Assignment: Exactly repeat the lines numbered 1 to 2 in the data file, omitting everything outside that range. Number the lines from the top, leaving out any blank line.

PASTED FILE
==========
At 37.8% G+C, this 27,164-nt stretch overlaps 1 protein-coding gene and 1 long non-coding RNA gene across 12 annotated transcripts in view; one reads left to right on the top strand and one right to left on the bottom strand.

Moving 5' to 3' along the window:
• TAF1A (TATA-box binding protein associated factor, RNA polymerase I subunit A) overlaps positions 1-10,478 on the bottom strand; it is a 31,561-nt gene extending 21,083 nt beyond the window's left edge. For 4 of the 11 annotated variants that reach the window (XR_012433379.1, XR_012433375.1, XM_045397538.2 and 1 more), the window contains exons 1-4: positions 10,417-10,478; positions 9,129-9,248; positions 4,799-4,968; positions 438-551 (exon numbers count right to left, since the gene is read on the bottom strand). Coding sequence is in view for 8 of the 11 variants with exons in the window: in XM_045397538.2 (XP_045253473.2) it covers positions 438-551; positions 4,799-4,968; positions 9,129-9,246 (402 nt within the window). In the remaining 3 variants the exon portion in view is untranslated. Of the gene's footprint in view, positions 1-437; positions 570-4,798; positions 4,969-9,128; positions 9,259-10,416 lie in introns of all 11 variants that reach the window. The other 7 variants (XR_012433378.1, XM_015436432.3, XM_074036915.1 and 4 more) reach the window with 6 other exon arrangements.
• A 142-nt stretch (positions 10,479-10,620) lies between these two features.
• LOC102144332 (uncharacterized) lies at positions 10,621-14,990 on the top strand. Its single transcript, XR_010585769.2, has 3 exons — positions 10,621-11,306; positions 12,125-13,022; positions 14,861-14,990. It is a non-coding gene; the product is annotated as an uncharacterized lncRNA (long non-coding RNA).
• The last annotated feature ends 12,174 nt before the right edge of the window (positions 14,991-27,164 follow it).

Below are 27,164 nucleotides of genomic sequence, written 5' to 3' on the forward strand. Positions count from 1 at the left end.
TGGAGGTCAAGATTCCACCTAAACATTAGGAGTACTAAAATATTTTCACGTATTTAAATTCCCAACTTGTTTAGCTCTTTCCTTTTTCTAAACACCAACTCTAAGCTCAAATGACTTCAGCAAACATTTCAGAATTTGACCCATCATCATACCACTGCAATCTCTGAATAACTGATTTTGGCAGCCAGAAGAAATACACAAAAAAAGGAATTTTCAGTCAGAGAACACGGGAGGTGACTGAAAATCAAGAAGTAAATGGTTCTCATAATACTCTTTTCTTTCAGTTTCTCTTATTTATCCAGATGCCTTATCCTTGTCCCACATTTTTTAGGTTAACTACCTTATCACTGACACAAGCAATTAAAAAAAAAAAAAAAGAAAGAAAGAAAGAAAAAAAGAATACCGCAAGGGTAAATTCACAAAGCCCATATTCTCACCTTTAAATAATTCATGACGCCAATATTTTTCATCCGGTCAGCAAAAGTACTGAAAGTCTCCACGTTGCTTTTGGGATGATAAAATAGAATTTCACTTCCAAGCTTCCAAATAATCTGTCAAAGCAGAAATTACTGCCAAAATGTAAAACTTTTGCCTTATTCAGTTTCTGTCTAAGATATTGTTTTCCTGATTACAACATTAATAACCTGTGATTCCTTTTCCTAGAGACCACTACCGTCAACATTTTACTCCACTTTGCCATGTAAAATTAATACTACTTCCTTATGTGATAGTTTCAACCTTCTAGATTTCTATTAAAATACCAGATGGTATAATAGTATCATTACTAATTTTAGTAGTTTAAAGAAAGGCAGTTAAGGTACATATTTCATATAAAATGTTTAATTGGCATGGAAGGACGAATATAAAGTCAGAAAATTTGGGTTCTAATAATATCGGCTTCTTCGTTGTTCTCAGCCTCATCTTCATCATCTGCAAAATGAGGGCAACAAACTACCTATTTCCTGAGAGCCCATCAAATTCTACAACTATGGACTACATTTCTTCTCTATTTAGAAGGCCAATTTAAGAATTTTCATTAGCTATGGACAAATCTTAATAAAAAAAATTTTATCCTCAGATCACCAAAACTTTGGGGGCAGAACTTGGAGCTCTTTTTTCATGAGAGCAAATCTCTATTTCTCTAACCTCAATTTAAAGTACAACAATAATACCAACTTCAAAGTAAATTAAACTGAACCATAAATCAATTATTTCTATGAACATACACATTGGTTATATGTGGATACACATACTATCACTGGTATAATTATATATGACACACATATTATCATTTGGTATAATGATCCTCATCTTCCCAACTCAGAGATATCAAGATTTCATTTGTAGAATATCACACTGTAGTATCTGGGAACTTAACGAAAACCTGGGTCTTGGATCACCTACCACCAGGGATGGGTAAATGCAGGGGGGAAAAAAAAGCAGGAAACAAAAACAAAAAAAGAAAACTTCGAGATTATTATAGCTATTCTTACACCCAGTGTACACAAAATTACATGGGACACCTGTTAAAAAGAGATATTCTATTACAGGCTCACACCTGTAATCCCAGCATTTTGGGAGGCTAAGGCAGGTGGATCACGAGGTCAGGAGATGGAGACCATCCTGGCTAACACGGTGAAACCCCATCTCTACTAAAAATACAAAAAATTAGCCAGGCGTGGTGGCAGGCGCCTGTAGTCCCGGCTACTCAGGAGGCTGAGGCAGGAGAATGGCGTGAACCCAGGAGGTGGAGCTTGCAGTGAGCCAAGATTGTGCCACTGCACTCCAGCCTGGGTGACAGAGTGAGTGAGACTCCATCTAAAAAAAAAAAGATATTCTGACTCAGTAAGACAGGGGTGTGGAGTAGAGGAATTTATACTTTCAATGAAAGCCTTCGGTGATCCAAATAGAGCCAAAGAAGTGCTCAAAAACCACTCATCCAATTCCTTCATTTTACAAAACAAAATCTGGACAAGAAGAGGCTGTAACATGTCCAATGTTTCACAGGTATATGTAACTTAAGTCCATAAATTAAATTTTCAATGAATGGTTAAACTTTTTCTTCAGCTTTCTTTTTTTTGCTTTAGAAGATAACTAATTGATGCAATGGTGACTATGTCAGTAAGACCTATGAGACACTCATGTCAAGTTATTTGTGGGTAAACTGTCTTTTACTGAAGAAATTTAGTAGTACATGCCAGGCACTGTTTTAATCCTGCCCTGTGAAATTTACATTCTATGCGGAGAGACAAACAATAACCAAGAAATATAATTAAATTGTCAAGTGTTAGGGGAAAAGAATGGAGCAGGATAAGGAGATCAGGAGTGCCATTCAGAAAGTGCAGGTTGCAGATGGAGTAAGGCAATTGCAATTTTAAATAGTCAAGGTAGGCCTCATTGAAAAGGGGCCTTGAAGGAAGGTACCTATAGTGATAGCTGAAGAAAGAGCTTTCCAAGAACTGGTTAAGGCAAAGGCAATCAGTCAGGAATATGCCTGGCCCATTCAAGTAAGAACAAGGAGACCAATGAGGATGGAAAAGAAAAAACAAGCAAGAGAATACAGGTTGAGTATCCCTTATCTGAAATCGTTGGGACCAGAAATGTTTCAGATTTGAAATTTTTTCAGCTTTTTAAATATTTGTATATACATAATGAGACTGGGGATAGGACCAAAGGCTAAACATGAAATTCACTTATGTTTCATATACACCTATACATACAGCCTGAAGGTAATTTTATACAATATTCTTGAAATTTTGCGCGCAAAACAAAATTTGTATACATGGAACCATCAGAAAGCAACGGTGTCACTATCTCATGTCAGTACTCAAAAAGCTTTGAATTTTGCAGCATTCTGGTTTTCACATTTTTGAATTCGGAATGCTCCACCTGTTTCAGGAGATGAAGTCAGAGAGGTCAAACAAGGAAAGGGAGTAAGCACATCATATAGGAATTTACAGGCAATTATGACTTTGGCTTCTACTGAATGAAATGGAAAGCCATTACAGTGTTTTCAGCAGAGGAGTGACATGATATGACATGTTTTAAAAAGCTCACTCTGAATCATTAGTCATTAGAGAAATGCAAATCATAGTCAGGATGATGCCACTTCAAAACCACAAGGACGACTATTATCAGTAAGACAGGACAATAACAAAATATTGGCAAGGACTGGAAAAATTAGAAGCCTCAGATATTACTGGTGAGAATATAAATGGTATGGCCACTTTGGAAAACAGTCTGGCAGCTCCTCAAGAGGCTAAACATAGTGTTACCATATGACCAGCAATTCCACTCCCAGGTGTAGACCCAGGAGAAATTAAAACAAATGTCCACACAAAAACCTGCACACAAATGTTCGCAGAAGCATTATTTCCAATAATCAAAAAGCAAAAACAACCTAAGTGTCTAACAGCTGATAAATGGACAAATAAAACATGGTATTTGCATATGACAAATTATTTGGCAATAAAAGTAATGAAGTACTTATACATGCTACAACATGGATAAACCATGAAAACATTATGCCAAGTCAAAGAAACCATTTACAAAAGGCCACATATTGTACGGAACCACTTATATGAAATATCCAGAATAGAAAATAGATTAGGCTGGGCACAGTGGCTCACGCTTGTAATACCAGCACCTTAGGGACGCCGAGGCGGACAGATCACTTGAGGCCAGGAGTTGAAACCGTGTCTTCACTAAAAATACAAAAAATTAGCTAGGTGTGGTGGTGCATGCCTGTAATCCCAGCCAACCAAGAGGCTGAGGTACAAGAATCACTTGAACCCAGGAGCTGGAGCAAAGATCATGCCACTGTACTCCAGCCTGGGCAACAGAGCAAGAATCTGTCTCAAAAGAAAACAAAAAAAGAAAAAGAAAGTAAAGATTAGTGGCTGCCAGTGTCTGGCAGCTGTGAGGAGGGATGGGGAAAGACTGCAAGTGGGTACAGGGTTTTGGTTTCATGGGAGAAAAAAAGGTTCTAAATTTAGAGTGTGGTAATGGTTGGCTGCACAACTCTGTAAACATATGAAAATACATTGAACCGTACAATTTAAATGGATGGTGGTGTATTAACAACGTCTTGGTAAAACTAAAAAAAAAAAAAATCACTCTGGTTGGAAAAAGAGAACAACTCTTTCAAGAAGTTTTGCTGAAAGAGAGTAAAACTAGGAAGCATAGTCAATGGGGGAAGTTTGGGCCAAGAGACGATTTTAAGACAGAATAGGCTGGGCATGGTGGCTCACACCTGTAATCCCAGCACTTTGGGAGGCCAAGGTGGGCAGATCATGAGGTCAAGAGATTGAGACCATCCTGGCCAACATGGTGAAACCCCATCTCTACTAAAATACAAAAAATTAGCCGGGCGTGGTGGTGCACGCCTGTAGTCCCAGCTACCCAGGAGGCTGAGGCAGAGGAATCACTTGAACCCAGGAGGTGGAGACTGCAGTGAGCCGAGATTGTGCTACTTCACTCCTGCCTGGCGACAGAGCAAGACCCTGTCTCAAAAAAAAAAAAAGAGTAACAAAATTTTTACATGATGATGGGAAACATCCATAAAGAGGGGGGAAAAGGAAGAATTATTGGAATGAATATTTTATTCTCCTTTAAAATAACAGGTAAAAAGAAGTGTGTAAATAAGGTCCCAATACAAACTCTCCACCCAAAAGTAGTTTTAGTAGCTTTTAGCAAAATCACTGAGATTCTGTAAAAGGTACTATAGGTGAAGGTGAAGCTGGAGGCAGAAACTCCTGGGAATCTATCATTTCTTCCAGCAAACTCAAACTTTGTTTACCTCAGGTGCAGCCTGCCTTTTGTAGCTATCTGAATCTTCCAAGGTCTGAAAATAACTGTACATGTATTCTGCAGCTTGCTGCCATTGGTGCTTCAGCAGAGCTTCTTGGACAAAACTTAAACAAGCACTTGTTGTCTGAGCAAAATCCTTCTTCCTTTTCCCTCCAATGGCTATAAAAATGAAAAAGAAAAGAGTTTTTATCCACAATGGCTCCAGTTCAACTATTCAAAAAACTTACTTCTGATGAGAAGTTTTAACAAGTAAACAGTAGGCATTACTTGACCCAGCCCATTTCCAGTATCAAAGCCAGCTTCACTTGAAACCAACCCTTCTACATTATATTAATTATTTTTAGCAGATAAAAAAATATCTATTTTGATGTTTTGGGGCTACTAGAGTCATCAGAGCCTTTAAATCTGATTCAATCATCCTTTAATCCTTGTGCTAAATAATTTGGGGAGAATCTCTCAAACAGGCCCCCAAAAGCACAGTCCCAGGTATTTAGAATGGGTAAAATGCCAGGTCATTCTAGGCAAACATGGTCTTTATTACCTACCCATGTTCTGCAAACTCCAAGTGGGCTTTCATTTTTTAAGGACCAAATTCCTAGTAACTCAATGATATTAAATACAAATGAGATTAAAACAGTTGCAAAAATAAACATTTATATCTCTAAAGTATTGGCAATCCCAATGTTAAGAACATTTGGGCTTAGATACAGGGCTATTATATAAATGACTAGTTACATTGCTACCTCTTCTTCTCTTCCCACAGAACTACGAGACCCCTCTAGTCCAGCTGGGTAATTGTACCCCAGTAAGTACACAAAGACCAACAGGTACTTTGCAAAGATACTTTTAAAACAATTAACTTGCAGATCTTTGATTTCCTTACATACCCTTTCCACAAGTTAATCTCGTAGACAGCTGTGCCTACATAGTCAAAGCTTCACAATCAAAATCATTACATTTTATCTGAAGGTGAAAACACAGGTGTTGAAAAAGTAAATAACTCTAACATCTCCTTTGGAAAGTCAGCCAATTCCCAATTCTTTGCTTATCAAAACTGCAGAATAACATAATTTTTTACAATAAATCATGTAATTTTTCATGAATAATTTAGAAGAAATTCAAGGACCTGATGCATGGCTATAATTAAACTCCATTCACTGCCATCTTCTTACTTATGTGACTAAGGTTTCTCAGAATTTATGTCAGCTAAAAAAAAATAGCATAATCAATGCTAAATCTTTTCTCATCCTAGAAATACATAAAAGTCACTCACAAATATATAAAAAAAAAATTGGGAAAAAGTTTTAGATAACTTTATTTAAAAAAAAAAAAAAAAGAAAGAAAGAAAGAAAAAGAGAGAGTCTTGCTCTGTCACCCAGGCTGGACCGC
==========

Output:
At 37.8% G+C, this 27,164-nt stretch overlaps 1 protein-coding gene and 1 long non-coding RNA gene across 12 annotated transcripts in view; one reads left to right on the top strand and one right to left on the bottom strand.

Moving 5' to 3' along the window: